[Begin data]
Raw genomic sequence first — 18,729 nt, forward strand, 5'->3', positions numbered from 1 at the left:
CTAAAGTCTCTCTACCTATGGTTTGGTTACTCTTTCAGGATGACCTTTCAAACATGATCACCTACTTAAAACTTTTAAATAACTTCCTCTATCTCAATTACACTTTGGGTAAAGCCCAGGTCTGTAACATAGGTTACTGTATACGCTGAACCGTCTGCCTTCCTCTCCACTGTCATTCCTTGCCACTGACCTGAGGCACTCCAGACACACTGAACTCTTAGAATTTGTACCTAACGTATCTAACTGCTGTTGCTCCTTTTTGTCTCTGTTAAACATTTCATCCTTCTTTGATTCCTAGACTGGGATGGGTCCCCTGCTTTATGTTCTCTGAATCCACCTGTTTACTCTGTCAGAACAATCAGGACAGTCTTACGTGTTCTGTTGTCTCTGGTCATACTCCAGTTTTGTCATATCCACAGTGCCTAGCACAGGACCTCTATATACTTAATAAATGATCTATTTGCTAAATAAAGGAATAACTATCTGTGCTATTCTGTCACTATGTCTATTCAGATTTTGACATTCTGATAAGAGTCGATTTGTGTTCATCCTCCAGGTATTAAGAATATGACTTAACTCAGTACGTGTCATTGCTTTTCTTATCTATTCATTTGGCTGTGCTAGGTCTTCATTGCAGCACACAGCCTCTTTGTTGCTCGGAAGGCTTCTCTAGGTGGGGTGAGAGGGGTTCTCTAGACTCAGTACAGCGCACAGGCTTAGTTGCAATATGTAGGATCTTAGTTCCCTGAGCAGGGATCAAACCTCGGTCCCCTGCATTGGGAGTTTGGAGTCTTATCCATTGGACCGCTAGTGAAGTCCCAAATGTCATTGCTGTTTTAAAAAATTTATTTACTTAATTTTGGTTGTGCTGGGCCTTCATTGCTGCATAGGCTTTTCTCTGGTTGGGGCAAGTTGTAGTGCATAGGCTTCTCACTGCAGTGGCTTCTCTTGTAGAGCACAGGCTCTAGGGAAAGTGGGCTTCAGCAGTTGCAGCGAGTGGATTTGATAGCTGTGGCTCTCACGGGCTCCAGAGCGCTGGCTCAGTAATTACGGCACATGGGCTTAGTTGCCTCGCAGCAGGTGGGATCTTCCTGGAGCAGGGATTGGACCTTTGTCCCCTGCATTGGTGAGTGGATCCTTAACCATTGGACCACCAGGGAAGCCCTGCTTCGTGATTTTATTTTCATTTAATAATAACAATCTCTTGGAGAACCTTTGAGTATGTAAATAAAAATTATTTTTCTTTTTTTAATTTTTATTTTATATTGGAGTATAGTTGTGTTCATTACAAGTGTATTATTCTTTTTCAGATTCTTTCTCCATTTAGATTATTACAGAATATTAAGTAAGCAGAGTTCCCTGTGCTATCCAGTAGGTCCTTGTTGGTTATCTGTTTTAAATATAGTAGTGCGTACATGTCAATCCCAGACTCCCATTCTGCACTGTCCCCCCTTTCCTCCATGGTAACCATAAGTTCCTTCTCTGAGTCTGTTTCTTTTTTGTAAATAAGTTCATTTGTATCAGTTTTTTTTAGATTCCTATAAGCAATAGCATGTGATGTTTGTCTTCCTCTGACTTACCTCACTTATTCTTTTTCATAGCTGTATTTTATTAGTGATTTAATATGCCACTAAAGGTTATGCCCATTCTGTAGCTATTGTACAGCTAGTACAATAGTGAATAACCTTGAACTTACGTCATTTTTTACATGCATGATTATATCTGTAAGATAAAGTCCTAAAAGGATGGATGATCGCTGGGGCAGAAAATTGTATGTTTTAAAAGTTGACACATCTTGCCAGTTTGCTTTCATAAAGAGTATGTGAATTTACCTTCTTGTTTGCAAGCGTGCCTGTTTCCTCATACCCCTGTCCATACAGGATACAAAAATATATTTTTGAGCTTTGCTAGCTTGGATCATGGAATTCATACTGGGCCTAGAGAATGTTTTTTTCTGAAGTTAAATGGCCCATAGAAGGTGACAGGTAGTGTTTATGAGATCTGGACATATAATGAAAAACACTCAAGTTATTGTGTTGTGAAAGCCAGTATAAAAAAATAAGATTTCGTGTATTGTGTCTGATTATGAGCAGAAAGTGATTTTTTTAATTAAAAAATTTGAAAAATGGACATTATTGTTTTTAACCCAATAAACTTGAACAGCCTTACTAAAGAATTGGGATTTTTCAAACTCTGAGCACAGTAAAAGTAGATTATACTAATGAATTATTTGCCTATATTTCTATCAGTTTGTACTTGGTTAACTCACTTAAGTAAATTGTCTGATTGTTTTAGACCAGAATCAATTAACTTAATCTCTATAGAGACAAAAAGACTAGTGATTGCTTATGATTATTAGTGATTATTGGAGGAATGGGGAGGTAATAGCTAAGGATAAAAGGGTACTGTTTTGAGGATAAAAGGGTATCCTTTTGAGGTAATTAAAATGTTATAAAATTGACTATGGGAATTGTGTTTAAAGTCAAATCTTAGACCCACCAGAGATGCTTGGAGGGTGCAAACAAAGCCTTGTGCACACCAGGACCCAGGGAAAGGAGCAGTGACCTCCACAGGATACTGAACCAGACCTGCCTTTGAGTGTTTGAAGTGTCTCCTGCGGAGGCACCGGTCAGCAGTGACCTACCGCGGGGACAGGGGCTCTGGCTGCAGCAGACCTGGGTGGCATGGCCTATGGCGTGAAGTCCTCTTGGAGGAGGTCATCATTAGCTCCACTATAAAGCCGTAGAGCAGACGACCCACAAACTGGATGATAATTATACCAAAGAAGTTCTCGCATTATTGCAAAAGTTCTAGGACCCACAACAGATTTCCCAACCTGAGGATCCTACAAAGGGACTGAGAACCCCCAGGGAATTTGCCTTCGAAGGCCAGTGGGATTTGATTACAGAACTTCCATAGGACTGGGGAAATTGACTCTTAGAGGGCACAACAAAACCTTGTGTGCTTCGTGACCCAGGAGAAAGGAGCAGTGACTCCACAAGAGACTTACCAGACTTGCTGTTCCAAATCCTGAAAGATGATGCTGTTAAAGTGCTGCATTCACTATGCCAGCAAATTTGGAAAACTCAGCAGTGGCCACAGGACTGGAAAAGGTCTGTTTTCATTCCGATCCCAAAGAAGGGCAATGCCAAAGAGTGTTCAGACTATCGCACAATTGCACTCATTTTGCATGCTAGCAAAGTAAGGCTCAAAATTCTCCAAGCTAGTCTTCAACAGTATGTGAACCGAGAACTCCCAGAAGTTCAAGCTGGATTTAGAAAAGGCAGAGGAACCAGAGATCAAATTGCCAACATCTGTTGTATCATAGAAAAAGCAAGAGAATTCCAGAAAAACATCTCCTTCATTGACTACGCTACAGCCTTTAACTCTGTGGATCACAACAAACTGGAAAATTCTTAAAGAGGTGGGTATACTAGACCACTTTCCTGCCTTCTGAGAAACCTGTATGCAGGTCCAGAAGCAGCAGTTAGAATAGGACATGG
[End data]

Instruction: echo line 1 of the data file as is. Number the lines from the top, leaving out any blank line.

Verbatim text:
Raw genomic sequence first — 18,729 nt, forward strand, 5'->3', positions numbered from 1 at the left: